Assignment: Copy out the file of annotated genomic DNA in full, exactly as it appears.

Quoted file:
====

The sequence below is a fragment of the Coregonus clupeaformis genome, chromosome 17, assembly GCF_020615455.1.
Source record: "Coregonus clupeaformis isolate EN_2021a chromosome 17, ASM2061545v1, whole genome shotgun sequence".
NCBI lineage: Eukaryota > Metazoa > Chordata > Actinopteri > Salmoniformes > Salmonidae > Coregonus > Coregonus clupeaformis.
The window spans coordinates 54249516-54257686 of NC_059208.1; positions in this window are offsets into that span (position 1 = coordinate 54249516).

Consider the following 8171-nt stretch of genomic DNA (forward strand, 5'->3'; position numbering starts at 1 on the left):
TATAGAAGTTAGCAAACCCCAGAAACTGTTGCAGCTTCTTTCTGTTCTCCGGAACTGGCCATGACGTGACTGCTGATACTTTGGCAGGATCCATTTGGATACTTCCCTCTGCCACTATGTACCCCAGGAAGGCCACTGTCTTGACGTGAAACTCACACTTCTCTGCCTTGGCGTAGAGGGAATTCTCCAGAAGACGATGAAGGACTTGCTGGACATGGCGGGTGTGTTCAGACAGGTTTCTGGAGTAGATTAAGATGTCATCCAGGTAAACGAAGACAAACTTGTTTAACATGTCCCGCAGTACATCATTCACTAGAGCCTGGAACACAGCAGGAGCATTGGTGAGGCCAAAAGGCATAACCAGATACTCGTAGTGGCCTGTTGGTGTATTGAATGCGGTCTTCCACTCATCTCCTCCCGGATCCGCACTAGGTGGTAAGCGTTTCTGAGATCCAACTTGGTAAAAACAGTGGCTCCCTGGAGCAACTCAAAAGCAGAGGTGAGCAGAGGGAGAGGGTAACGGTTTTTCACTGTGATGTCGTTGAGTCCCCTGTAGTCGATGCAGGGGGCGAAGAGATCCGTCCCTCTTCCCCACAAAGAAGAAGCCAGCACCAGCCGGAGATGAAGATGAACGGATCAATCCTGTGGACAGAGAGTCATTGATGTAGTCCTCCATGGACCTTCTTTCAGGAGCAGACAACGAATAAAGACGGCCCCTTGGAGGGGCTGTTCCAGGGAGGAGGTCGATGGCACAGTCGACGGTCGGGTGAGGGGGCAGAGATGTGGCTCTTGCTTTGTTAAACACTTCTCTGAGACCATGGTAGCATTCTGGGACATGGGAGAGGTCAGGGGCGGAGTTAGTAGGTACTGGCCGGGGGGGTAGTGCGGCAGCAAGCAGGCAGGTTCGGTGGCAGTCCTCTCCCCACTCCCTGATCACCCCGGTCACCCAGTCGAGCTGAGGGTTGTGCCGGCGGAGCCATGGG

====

The sequence below is a fragment of the Coregonus clupeaformis genome, chromosome 17, assembly GCF_020615455.1.
Source record: "Coregonus clupeaformis isolate EN_2021a chromosome 17, ASM2061545v1, whole genome shotgun sequence".
NCBI lineage: Eukaryota > Metazoa > Chordata > Actinopteri > Salmoniformes > Salmonidae > Coregonus > Coregonus clupeaformis.
The window spans coordinates 54249516-54257686 of NC_059208.1; positions in this window are offsets into that span (position 1 = coordinate 54249516).

Consider the following 8171-nt stretch of genomic DNA (forward strand, 5'->3'; position numbering starts at 1 on the left):
TATAGAAGTTAGCAAACCCCAGAAACTGTTGCAGCTTCTTTCTGTTCTCCGGAACTGGCCATGACGTGACTGCTGATACTTTGGCAGGATCCATTTGGATACTTCCCTCTGCCACTATGTACCCCAGGAAGGCCACTGTCTTGACGTGAAACTCACACTTCTCTGCCTTGGCGTAGAGGGAATTCTCCAGAAGACGATGAAGGACTTGCTGGACATGGCGGGTGTGTTCAGACAGGTTTCTGGAGTAGATTAAGATGTCATCCAGGTAAACGAAGACAAACTTGTTTAACATGTCCCGCAGTACATCATTCACTAGAGCCTGGAACACAGCAGGAGCATTGGTGAGGCCAAAAGGCATAACCAGATACTCGTAGTGGCCTGTTGGTGTATTGAATGCGGTCTTCCACTCATCTCCTCCCGGATCCGCACTAGGTGGTAAGCGTTTCTGAGATCCAACTTGGTAAAAACAGTGGCTCCCTGGAGCAACTCAAAAGCAGAGGTGAGCAGAGGGAGAGGGTAACGGTTTTTCACTGTGATGTCGTTGAGTCCCCTGTAGTCGATGCAGGGGGCGAAGAGATCCGTCCCTCTTCCCCACAAAGAAGAAGCCAGCACCAGCCGGAGATGAAGATGAACGGATCAATCCTGTGGACAGAGAGTCATTGATGTAGTCCTCCATGGACCTTCTTTCAGGAGCAGACAACGAATAAAGACGGCCCCTTGGAGGGGCTGTTCCAGGGAGGAGGTCGATGGCACAGTCGACGGTCGGGTGAGGGGGCAGAGATGTGGCTCTTGCTTTGTTAAACACTTCTCTGAGACCATGGTAGCATTCTGGGACATGGGAGAGGTCAGGGGCGGAGTTAGTAGGTACTGGCCGGGGGGGTAGTGCGGCAGCAAGCAGGCAGGTTCGGTGGCAGTCCTCTCCCCACTCCCTGATCACCCCGGTCACCCAGTCGAGCTGAGGGTTGTGCCGGCGGAGCCATGGG